Academic journal article The Science Teacher

# The Paint Chip Lab

Academic journal article The Science Teacher

# The Paint Chip Lab

## Article excerpt

Byline: Lisa Wallingford

Figure 1. Paint chips

Early on in the study of physical science, students must grasp concepts associated with the periodic table. In my classes, we spend hours talking about the chemical and physical properties of the elements and playing games arranging elements so that students might begin to see and understand all the information this simple table contains. But before we ever begin looking for periodicity or electron arrangement, we use paint chip color samples (Figure 1).

Paint chips are the perfect way to introduce periodicity and periodic groups (Herr and Cunningham 1999). The next time you go to the hardware store take a look: the paint chip display is a giant periodic table. The color progression (red-orange-yellow-green-blue-purple) resembles the periodic properties on the table, and the color shade (light to dark) resembles the trends within the groups. The goal is for students to create small, incomplete periodic tables using paint chips to grasp the idea of the periodic table and how Mendeleev put the original table together.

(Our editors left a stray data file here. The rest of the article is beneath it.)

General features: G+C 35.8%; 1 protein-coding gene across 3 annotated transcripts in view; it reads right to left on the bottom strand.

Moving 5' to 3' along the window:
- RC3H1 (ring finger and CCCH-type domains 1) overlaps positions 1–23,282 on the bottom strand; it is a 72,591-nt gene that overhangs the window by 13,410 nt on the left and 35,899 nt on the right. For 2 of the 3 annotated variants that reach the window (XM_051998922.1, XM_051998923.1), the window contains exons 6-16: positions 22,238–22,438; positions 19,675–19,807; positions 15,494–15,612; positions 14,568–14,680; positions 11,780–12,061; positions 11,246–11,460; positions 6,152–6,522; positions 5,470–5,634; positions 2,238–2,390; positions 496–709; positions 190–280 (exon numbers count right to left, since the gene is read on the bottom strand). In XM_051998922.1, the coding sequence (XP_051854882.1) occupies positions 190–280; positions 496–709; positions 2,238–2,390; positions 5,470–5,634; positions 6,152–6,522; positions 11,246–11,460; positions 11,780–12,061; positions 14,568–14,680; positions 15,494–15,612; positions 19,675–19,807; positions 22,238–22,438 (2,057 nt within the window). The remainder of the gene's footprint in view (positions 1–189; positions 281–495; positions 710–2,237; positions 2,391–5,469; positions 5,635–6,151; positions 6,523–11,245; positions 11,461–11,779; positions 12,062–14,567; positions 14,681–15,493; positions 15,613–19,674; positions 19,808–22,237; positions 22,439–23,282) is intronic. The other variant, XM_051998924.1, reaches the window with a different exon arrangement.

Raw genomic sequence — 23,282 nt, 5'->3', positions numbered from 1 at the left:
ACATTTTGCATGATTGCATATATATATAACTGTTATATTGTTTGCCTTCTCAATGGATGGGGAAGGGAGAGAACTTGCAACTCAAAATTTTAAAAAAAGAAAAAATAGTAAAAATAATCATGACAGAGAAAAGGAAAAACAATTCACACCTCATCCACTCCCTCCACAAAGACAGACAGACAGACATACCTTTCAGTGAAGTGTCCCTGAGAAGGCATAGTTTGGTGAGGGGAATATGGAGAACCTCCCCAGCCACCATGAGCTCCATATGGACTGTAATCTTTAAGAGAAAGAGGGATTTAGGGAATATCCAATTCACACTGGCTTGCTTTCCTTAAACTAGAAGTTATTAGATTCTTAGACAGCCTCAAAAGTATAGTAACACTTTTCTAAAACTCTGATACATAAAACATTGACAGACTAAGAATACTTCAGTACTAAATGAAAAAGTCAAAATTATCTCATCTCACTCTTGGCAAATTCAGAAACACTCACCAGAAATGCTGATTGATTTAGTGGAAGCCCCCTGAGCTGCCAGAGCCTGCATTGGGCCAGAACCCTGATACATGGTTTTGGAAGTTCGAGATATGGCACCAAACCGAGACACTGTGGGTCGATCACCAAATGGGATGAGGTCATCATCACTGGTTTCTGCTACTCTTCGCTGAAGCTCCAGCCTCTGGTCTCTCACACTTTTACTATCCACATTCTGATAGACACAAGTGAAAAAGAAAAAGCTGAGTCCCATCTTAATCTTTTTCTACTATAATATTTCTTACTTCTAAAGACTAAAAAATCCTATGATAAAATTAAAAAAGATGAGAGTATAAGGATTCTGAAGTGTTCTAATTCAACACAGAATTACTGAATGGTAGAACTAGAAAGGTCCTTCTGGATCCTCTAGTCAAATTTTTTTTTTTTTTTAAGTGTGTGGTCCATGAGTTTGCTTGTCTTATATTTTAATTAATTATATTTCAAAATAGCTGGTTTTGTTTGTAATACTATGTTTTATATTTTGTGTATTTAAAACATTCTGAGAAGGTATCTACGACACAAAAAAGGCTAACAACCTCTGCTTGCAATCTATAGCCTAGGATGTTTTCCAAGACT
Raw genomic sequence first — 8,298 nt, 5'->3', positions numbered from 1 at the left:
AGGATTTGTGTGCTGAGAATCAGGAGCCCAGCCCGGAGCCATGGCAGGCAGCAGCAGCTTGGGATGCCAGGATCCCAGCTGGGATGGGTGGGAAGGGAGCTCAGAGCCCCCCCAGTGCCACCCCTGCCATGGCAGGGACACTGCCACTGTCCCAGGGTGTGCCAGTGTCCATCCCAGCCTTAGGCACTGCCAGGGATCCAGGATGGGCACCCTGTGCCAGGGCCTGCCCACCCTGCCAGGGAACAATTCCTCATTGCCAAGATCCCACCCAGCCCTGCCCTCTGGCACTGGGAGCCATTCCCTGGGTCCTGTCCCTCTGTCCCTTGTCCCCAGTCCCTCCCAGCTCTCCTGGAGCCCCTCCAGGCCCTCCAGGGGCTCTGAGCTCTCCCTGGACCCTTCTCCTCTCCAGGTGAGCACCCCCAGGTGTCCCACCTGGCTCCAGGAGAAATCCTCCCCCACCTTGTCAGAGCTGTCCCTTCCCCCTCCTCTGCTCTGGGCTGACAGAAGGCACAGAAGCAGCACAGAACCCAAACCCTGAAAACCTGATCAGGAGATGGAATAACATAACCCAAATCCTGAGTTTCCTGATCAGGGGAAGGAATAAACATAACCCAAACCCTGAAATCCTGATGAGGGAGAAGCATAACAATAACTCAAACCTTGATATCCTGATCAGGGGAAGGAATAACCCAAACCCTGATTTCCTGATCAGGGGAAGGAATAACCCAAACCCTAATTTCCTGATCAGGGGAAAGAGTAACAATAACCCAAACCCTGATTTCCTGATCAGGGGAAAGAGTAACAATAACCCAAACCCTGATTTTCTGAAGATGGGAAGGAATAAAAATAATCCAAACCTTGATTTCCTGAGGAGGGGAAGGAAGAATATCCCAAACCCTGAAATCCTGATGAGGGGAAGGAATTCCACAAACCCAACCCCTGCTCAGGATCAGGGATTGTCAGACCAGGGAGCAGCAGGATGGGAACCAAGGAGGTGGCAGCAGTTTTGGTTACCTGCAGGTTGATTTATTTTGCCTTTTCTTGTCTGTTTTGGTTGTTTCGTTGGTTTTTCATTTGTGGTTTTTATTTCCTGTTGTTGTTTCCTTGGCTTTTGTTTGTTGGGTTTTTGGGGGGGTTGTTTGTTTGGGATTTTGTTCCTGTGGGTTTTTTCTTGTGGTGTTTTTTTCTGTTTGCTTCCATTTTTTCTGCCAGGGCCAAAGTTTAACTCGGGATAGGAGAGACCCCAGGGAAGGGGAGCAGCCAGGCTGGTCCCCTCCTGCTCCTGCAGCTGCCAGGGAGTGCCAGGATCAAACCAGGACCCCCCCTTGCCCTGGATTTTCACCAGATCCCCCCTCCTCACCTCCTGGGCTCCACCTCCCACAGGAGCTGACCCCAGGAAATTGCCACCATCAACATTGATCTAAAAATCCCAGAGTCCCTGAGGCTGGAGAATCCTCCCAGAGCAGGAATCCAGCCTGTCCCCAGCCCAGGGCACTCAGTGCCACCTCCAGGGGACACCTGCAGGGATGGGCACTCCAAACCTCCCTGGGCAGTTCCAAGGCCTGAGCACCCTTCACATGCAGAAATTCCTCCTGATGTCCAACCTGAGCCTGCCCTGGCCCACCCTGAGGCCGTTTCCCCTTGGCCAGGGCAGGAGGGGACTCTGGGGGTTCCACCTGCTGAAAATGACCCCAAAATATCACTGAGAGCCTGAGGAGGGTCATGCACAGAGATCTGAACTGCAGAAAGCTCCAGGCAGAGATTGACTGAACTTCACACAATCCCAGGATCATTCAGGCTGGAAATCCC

To prepare cards for the activity, select six standard rainbow color strips that are at least slightly different in hue-each hue strip typically has five to seven shades. (Note: Once you have collected all the paint chip cards, mark out the identification number, otherwise students might focus on the numbers rather than the shades.) Cut each color strip into its individual color shade rectangles.

Figure 2. Student table.

Divide students into five groups of two to five students each. Prepare five lab bags, one for each student group, that contain a color shade rectangle from each hue group-however, remove a few color shades from each bag. When students construct their periodic tables, these "missing colors" allow students to predict and consider which elements are missing from their tables (Figure 2), just as Mendeleev did with elements that had not yet been discovered when he published his table in 1869.

Divide students into five groups. Instruct students to research Dmitri Mendeleev's work on the periodic table in the school library or on the internet. Inform students that they will be performing a lab to create an incomplete periodic table using the physical property "color" as a guide.

Have students arrange their chips by color, left to right, in the order of a rainbow. Then instruct students to arrange the shades of each color, top to bottom, from light to dark. …

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